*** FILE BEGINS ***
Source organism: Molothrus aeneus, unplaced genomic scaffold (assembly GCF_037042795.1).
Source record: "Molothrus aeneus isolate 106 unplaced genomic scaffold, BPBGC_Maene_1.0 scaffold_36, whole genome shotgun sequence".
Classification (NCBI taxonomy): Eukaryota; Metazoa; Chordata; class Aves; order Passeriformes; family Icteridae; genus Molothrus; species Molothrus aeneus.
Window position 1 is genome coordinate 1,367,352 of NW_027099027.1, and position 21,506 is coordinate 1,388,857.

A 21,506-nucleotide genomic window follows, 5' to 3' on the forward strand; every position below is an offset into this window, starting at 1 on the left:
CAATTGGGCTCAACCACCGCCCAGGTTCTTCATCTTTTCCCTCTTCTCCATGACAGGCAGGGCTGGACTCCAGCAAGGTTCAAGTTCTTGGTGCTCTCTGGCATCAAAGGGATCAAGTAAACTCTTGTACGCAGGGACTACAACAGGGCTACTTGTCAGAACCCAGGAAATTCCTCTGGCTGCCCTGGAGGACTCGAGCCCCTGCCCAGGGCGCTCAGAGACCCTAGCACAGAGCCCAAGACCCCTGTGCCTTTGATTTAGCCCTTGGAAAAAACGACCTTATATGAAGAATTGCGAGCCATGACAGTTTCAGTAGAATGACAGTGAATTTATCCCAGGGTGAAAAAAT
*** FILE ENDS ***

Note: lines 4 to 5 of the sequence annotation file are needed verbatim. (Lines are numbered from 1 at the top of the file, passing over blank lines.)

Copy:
Window position 1 is genome coordinate 1,367,352 of NW_027099027.1, and position 21,506 is coordinate 1,388,857.

A 21,506-nucleotide genomic window follows, 5' to 3' on the forward strand; every position below is an offset into this window, starting at 1 on the left: